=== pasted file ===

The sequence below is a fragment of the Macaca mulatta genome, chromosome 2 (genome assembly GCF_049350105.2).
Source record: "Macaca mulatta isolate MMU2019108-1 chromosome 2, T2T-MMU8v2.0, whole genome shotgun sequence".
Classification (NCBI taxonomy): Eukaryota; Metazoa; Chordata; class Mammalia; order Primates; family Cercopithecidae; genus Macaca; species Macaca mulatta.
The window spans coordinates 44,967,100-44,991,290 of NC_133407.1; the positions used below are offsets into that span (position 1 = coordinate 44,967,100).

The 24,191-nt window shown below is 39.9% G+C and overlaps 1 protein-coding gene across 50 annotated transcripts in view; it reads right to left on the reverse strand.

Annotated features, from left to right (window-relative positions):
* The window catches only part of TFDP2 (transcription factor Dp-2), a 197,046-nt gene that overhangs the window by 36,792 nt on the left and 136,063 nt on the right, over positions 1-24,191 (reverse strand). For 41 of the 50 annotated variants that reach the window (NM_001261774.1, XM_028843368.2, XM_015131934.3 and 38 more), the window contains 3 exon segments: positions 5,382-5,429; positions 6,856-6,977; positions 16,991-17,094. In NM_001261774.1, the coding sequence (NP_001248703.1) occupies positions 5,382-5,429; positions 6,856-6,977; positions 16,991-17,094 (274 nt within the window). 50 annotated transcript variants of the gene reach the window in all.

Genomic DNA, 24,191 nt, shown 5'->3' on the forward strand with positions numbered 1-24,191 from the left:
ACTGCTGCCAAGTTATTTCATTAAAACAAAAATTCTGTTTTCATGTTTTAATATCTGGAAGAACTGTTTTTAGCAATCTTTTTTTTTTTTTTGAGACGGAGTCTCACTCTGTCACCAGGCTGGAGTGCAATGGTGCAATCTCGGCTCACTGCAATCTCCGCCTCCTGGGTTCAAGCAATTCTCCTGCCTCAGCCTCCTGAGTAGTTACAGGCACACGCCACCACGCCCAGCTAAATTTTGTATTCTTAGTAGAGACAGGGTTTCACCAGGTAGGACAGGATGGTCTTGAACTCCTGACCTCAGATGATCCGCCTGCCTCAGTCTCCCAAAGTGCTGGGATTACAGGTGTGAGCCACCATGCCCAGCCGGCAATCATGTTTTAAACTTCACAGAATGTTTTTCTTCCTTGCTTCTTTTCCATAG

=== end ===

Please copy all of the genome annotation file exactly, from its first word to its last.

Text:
The sequence below is a fragment of the Macaca mulatta genome, chromosome 2 (genome assembly GCF_049350105.2).
Source record: "Macaca mulatta isolate MMU2019108-1 chromosome 2, T2T-MMU8v2.0, whole genome shotgun sequence".
Classification (NCBI taxonomy): Eukaryota; Metazoa; Chordata; class Mammalia; order Primates; family Cercopithecidae; genus Macaca; species Macaca mulatta.
The window spans coordinates 44,967,100-44,991,290 of NC_133407.1; the positions used below are offsets into that span (position 1 = coordinate 44,967,100).

The 24,191-nt window shown below is 39.9% G+C and overlaps 1 protein-coding gene across 50 annotated transcripts in view; it reads right to left on the reverse strand.

Annotated features, from left to right (window-relative positions):
* The window catches only part of TFDP2 (transcription factor Dp-2), a 197,046-nt gene that overhangs the window by 36,792 nt on the left and 136,063 nt on the right, over positions 1-24,191 (reverse strand). For 41 of the 50 annotated variants that reach the window (NM_001261774.1, XM_028843368.2, XM_015131934.3 and 38 more), the window contains 3 exon segments: positions 5,382-5,429; positions 6,856-6,977; positions 16,991-17,094. In NM_001261774.1, the coding sequence (NP_001248703.1) occupies positions 5,382-5,429; positions 6,856-6,977; positions 16,991-17,094 (274 nt within the window). 50 annotated transcript variants of the gene reach the window in all.

Genomic DNA, 24,191 nt, shown 5'->3' on the forward strand with positions numbered 1-24,191 from the left:
ACTGCTGCCAAGTTATTTCATTAAAACAAAAATTCTGTTTTCATGTTTTAATATCTGGAAGAACTGTTTTTAGCAATCTTTTTTTTTTTTTTGAGACGGAGTCTCACTCTGTCACCAGGCTGGAGTGCAATGGTGCAATCTCGGCTCACTGCAATCTCCGCCTCCTGGGTTCAAGCAATTCTCCTGCCTCAGCCTCCTGAGTAGTTACAGGCACACGCCACCACGCCCAGCTAAATTTTGTATTCTTAGTAGAGACAGGGTTTCACCAGGTAGGACAGGATGGTCTTGAACTCCTGACCTCAGATGATCCGCCTGCCTCAGTCTCCCAAAGTGCTGGGATTACAGGTGTGAGCCACCATGCCCAGCCGGCAATCATGTTTTAAACTTCACAGAATGTTTTTCTTCCTTGCTTCTTTTCCATAG